Germany Set To Replace Tornado Jets With Mixed Eurofighter and Super Hornet Fleet

A German Eurofighter and a U.S. Navy Super Hornet (Image credit: Eurofighter and USN).

The choice is dictated by the need to have a nuclear-capable aircraft to replace this Tornado’s capability in short time.

As the service life of the Tornado fleet is nearing its end, the German Air Force is facing a continuous increase in the maintenance costs and availability issues. The government is evaluating a replacement and, after excluding the F-35 Lightning II last year, it looks like the plan (not yet approved) is to replace the Tornado with a mixed fleet of Eurofighter Typhoons and Boeing F/A-18 Super Hornets beginning from 2025.

Until some time ago, the German Air Force was aiming to replace the Tornado fleet only with the Eurofighter in both the ECR and the Project Quadriga configuration. For reference, Project Quadriga is a program to replace the older Tranche 1 Eurofighters with new aircraft with the latest upgrades and the new Captor E-Scan Mk1 AESA radar; additional aircraft in this configuration were proposed as Tornado replacement. The ECR (Electronic Combat Reconnaissance) variant would have replaced the Electronic Warfare (EW) and Suppression of Enemy Air Defences (SEAD) capabilities of the Tornado ECR, while the remaining Quadriga aircraft would have replaced the Tornado IDS capabilities.

A German Air Force Tornado takes off for a training mission during Red Flag 20-2 at Nellis AFB. (Photo: Bundeswehr)

However, before selecting what will replace the Tornado, Germany needs to satisfy an important requirement: the new aircraft has to be nuclear capable as the country is part of NATO’s nuclear sharing agreement. Because of this, as reported by the German business newspaper Handelsblatt, the Ministry of Defense has plans to purchase of up to 90 Eurofighters and 45 F/A-18s. Neither the Eurofighter nor the Super Hornet are nuclear capable, but the MoD seems to have assessed with United States that the integration of the B-61 nuclear bomb will be faster on the American-made aircraft, while it would take from three to five years longer on the Eurofighter.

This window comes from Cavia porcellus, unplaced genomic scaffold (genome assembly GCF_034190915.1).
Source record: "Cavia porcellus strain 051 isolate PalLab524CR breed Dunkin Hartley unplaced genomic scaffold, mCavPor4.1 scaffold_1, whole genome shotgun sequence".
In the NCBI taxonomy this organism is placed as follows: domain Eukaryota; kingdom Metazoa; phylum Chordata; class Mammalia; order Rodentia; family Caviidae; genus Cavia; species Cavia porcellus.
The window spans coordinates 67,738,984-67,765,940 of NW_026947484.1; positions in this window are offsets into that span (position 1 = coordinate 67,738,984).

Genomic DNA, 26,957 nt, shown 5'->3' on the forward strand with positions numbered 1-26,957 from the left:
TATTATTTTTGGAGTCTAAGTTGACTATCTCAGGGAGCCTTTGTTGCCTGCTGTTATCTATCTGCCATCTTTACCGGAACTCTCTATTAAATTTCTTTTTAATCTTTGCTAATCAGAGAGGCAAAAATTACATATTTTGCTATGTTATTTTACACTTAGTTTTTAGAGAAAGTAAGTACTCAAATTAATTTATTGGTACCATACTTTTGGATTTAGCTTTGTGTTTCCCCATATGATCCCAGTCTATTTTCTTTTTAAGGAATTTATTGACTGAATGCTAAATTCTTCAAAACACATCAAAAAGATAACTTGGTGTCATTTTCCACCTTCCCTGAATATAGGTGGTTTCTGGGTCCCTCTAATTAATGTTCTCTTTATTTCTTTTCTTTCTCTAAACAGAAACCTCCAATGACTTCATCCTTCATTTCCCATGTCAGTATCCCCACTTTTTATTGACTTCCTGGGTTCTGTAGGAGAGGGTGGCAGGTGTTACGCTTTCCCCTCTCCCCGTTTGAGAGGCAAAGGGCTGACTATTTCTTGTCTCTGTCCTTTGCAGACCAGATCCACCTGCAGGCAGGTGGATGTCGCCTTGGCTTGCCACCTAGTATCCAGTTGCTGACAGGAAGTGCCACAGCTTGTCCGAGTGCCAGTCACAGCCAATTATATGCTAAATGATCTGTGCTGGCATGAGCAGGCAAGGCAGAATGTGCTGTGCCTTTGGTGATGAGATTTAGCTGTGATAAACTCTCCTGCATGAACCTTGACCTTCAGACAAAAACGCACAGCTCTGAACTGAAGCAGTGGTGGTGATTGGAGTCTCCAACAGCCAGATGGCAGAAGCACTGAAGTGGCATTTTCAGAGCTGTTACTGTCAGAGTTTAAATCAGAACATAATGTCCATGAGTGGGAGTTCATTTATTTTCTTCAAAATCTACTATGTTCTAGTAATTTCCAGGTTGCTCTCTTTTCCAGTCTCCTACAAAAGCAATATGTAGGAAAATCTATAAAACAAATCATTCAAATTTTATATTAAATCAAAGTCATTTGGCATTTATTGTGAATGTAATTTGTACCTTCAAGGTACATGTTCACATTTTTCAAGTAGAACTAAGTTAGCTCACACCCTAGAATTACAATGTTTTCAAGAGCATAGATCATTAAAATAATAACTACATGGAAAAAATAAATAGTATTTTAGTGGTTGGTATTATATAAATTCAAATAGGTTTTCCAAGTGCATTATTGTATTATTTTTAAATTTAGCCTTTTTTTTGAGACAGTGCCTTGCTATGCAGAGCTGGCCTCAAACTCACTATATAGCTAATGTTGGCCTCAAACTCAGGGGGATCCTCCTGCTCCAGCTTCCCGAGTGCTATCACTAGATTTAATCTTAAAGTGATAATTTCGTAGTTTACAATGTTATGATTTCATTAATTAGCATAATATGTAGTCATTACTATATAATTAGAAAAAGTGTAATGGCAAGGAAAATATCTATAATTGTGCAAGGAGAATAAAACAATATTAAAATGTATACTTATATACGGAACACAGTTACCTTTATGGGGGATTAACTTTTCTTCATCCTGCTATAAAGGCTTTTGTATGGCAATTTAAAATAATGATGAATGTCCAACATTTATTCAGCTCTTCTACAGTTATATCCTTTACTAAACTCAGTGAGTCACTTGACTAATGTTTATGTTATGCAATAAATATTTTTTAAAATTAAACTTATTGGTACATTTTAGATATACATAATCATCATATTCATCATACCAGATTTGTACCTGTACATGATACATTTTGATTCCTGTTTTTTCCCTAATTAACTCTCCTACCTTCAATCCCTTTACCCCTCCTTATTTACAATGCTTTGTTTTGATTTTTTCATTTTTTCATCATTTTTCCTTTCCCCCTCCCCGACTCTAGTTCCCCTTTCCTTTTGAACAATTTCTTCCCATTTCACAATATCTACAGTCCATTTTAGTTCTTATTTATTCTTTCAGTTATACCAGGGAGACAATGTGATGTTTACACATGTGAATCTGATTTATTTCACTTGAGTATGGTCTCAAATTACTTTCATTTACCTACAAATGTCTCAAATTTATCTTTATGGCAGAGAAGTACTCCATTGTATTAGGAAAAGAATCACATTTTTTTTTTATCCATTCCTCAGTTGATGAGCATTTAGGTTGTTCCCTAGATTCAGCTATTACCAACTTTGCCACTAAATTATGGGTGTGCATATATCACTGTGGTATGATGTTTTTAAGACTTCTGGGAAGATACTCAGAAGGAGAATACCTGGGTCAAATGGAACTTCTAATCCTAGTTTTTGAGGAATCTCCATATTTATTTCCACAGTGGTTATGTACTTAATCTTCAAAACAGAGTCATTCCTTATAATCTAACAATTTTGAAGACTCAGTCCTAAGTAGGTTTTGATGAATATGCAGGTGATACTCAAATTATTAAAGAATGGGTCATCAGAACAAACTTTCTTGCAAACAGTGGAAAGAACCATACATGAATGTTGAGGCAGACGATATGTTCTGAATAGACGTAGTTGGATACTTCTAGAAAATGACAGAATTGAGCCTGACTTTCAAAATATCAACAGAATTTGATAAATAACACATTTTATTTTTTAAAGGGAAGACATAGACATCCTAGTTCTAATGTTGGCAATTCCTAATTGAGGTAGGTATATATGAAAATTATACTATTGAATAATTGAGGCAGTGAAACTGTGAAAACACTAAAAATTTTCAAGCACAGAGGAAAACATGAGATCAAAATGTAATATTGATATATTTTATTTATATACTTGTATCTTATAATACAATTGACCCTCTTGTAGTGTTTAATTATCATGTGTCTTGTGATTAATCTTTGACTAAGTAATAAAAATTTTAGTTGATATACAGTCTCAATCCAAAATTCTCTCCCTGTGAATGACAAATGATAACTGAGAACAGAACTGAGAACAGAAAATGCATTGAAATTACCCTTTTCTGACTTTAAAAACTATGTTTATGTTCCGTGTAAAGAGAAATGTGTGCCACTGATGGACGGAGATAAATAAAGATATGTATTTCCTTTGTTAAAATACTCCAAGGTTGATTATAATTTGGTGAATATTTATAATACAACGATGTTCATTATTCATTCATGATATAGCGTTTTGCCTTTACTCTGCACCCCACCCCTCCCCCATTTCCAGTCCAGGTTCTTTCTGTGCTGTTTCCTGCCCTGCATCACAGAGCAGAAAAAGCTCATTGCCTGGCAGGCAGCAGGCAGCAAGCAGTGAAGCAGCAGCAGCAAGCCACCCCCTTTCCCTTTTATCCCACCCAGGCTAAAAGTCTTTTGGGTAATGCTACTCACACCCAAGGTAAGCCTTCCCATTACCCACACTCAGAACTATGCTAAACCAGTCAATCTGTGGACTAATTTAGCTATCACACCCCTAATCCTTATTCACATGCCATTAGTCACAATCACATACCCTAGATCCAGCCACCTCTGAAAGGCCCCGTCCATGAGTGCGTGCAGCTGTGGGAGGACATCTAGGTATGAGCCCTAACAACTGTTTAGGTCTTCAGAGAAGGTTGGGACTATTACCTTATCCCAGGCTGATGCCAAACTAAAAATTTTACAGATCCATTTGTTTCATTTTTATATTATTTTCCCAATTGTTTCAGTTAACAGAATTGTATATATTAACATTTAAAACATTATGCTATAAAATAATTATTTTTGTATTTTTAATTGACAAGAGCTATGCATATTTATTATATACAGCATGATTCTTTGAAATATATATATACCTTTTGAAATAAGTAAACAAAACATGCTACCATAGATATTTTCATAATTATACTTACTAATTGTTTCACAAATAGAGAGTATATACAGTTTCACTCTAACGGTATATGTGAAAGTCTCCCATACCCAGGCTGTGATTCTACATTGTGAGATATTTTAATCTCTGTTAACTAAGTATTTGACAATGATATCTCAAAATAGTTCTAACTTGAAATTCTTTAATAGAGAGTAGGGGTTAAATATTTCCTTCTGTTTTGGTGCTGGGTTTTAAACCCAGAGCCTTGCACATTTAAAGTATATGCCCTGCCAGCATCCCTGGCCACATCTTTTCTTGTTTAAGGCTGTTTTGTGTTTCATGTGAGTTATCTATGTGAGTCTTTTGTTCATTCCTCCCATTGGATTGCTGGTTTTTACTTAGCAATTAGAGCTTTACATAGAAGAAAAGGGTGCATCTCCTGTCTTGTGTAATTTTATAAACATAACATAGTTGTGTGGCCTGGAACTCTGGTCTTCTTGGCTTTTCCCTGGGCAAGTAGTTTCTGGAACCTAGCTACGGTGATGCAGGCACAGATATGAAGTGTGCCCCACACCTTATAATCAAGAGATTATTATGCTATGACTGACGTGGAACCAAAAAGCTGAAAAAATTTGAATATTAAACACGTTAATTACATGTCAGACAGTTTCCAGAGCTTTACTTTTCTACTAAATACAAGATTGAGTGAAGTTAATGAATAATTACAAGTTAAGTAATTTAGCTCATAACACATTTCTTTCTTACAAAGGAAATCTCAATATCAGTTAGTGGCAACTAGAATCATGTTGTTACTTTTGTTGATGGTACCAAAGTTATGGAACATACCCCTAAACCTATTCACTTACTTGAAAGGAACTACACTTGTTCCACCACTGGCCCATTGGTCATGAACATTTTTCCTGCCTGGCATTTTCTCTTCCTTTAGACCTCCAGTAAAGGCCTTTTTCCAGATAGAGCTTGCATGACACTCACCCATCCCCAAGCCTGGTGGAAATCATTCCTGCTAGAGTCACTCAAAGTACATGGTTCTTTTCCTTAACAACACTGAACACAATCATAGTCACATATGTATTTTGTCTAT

The 45 F/A-18s could include a mix of approximately 30 F/A-18E/F Super Hornets and 15 E/A-18G Growlers, blocking this way a purchase of the new Eurofighter ECR variant. According to Handelsblatt, that decision could have been motivated by some experts that do not trust Airbus to complete the development of the Eurofighter ECR in a short time.

The choice of the F/A-18 sparked some controversies in Germany as industry and government officials argued that four billion euros would be withdrawn from German industry and its suppliers, damaging the industry and causing also higher costs for the taxpayers, since the Air Force would need to build new infrastructure for a relatively small number of aircraft.

Two EA-18G Growlers from Air Test and Evaluation Squadron (VX) 9 during a flight near Naval Air Weapons Station (NAWS) China Lake. (Photo: Boeing)

About Stefano D'Urso
Stefano D'Urso is a freelance journalist and contributor to TheAviationist based in Lecce, Italy. A graduate in Industral Engineering he's also studying to achieve a Master Degree in Aerospace Engineering. Electronic Warfare, Loitering Munitions and OSINT techniques applied to the world of military operations and current conflicts are among his areas of expertise.